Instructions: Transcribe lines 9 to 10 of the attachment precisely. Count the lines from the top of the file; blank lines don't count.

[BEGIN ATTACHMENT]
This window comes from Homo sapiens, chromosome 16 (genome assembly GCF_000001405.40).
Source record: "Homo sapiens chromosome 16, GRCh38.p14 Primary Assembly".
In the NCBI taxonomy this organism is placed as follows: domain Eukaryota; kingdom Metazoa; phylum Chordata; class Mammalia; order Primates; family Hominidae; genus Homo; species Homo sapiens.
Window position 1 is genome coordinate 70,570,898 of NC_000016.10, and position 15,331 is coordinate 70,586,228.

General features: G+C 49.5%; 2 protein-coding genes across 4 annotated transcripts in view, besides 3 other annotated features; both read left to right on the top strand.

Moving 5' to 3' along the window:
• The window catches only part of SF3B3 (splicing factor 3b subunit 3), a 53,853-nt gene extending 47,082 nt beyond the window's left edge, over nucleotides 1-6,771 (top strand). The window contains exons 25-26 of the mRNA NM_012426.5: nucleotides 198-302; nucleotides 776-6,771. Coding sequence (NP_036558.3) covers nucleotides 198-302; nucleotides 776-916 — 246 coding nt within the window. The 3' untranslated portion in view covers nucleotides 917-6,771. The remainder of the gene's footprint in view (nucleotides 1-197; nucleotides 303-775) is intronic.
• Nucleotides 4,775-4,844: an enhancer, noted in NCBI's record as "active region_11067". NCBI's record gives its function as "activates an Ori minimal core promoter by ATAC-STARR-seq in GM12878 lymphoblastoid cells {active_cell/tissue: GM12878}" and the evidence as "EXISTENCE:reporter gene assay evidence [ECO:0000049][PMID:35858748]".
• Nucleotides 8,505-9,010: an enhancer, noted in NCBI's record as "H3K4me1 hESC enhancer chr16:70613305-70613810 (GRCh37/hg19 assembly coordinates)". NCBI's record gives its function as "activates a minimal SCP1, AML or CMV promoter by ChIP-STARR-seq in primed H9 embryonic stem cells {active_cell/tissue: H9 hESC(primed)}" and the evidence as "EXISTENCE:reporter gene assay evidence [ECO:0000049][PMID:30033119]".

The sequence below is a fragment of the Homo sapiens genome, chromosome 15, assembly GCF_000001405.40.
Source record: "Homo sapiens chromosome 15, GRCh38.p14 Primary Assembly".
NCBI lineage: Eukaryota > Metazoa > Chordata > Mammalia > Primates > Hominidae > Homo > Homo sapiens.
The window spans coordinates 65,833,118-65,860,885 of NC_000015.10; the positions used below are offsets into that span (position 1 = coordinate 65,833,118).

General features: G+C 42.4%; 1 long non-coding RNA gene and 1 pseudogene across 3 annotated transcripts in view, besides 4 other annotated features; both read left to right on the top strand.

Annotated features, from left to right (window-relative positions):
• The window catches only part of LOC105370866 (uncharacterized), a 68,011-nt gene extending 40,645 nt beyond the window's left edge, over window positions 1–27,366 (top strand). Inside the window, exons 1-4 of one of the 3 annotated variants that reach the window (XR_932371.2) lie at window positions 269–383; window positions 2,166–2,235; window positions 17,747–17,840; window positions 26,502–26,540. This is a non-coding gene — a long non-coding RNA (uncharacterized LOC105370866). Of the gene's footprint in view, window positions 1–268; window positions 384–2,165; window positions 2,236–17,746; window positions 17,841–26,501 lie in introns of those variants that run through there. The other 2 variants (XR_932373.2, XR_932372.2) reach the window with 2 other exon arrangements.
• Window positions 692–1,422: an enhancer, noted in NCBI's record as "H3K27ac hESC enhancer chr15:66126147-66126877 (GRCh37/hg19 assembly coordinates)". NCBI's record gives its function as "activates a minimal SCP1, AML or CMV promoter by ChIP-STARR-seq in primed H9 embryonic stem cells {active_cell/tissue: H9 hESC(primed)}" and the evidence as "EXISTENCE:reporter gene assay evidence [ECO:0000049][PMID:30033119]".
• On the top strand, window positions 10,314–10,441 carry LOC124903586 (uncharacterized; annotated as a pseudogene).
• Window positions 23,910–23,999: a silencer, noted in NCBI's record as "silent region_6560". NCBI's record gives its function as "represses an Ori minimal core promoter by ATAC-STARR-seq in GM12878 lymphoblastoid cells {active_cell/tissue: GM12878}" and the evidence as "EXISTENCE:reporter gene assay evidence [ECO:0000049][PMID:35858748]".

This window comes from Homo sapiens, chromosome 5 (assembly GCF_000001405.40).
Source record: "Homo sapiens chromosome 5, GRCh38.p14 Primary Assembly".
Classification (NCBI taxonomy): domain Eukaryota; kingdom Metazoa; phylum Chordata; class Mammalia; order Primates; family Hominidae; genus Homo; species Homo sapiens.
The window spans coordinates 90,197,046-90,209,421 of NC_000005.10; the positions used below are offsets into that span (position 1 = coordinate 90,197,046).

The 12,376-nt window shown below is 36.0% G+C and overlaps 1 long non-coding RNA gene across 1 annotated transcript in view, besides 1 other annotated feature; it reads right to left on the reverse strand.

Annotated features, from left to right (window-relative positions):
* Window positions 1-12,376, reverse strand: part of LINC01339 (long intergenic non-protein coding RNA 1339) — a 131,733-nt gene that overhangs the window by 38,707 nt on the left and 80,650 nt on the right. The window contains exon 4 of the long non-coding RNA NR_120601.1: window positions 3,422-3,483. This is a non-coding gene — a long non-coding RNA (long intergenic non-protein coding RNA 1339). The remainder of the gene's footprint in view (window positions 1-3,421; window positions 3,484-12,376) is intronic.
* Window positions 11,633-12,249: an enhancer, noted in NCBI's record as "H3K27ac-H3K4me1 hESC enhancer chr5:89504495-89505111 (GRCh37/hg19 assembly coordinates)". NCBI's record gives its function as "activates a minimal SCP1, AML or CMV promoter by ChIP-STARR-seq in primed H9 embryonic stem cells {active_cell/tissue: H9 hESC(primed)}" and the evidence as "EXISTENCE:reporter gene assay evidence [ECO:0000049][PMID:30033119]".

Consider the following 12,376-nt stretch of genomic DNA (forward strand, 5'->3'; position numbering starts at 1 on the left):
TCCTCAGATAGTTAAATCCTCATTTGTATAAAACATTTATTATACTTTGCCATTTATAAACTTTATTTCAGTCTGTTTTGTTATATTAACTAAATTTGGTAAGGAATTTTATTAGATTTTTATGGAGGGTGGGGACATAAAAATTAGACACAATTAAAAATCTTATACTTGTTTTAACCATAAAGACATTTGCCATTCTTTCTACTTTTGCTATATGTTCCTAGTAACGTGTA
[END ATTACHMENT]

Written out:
• Nucleotides 8,505-9,010: an enhancer, noted in NCBI's record as "H3K4me1 hESC enhancer chr16:70613305-70613810 (GRCh37/hg19 assembly coordinates)". NCBI's record gives its function as "activates a minimal SCP1, AML or CMV promoter by ChIP-STARR-seq in primed H9 embryonic stem cells {active_cell/tissue: H9 hESC(primed)}" and the evidence as "EXISTENCE:reporter gene assay evidence [ECO:0000049][PMID:30033119]".

The sequence below is a fragment of the Homo sapiens genome, chromosome 15, assembly GCF_000001405.40.